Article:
Like all hospital records, blood alcohol tests are confidential in many situations. However, if you were arrested for drunk driving/DUI/DWI and sent to a hospital for blood alcohol tests, certain people are legally allowed access to those records.
A person is has privacy rights to her records under the constitution, as well as a federal law known as HIPAA. The police can probably gain access to her records only by obtaining a search warrant from a judge.
A search warrant requires probable cause to believe the hospital records include evidence that a crime such as a DUI was committed. The judge who issues the search warrant would need to know the basis for the officer’s knowledge to see if its even reliable before issuing the search warrant.
The Health Insurance Portability and Accountability Act (HIPAA) was enacted to reform healthcare in America. HIPAA has several objectives:
- Protect health insurance coverage for working Americans who have pre-existing medical conditions when they change or lose their jobs;
- Reduce healthcare fraud and abuse;
- Enforce standards for health information; and
- Guarantee security and privacy of health information.
Under the HIPAA rules, a patients hospital records would be protected unless the requesting party has a search warrant.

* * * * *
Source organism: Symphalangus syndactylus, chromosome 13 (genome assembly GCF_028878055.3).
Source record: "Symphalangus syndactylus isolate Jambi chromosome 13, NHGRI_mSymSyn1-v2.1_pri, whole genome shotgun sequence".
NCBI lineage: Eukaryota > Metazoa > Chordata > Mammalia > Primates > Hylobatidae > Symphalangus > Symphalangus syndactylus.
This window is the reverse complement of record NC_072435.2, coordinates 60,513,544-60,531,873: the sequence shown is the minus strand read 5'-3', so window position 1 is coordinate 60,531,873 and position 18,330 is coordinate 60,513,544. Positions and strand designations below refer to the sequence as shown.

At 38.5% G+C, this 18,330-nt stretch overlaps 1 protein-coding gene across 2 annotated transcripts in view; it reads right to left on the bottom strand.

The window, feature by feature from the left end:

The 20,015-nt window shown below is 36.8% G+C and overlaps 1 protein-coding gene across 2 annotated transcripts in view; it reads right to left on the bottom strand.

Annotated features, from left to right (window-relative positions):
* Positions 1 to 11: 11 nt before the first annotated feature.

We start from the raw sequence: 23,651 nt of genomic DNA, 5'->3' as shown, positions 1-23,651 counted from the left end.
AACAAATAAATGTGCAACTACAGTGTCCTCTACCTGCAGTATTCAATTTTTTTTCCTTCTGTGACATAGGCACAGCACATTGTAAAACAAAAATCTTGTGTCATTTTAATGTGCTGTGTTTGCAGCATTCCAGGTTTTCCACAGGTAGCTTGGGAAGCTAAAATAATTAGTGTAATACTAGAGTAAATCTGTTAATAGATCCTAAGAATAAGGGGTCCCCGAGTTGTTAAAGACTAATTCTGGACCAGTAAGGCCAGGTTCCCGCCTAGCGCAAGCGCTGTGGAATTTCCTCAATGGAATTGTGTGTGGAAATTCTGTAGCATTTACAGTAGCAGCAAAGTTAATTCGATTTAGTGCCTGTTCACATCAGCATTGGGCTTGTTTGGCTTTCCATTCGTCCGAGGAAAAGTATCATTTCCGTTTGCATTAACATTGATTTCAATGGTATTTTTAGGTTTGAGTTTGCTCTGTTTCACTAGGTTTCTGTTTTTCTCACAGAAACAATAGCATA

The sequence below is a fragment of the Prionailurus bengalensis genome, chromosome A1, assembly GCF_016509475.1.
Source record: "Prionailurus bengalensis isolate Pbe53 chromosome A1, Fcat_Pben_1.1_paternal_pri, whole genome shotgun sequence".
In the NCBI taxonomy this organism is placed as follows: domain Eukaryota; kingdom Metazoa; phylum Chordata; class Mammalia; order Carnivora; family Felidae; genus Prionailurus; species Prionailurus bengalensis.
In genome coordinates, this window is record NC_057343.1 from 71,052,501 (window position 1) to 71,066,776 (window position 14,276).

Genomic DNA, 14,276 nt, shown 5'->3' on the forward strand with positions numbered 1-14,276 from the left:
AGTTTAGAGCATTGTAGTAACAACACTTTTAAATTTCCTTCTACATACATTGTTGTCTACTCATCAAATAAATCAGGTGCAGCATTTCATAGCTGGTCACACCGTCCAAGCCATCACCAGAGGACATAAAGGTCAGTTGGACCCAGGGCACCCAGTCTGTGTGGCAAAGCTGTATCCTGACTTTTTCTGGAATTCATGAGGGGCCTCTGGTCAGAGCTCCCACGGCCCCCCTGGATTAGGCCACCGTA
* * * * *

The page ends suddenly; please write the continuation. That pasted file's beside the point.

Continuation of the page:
People have right to privacy and the right to be free from search and seizure, but this right is not always absolute. If you give the police consent to see your records, then they may use anything contained within those records as evidence against you in court such as evidence of your blood alcohol level that the hospital has.
In addition, if the police have probable cause to believe you were driving under the influence, they may take the information of your BAC that is in control and possession of the hospital by getting a warrant from the judge. They can then use this information against you in court.
Access to hospital records can be allowed when there is a legal inquiry into the results of a blood alcohol test by:
- The Police: law enforcement officials can access your hospital records if they get a warrant from a judge. A judge will issue a warrant if the police show that there is reasonable cause to believe you violated drunk driving/DUI/DWI laws. Reasonable cause will be based on police officers’ observations at the time of your arrest.
- The Victims: if you are alleged to have injured other persons because of your drunk driving/DUI/DWI, they may file a civil suit against you. In a civil suit, the victims can subpoena your hospital records to try and prove that you caused their injuries.
- The Government: Under the Patriot Act, any government official with a warrant can obtain your hospital records for investigation against international terrorism.
If you are charged with violating drunk driving/DUI/DWI laws, or are being sued by others for allegedly causing their injuries in an accident, it is very important that you speak to a DUI/DWI lawyer with experiences in drunk driving/DUI/DWI cases immediately to protect your rights.